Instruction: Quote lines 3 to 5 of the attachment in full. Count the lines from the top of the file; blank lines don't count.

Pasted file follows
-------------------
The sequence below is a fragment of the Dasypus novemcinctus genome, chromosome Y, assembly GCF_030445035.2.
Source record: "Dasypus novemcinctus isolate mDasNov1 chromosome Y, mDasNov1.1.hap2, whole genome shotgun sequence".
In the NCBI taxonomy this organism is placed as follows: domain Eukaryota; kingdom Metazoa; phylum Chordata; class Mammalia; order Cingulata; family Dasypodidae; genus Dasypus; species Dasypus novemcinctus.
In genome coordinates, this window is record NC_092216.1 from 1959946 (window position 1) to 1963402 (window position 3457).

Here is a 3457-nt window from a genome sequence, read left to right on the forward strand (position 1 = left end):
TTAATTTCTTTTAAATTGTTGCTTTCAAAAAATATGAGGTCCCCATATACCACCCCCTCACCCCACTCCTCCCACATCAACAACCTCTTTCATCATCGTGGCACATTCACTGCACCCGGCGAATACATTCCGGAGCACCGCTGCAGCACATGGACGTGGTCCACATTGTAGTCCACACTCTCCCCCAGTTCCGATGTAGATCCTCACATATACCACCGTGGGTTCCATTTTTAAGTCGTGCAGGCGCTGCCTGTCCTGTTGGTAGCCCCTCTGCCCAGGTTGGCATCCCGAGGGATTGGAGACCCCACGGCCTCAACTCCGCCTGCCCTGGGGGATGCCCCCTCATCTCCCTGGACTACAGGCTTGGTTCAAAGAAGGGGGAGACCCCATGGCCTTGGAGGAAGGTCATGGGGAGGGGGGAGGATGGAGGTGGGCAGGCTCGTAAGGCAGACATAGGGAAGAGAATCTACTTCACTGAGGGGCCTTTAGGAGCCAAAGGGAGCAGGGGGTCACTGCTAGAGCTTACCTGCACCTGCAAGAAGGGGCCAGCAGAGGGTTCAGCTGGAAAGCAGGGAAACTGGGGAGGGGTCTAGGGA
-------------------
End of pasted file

In the NCBI taxonomy this organism is placed as follows: domain Eukaryota; kingdom Metazoa; phylum Chordata; class Mammalia; order Cingulata; family Dasypodidae; genus Dasypus; species Dasypus novemcinctus.
In genome coordinates, this window is record NC_092216.1 from 1959946 (window position 1) to 1963402 (window position 3457).

Here is a 3457-nt window from a genome sequence, read left to right on the forward strand (position 1 = left end):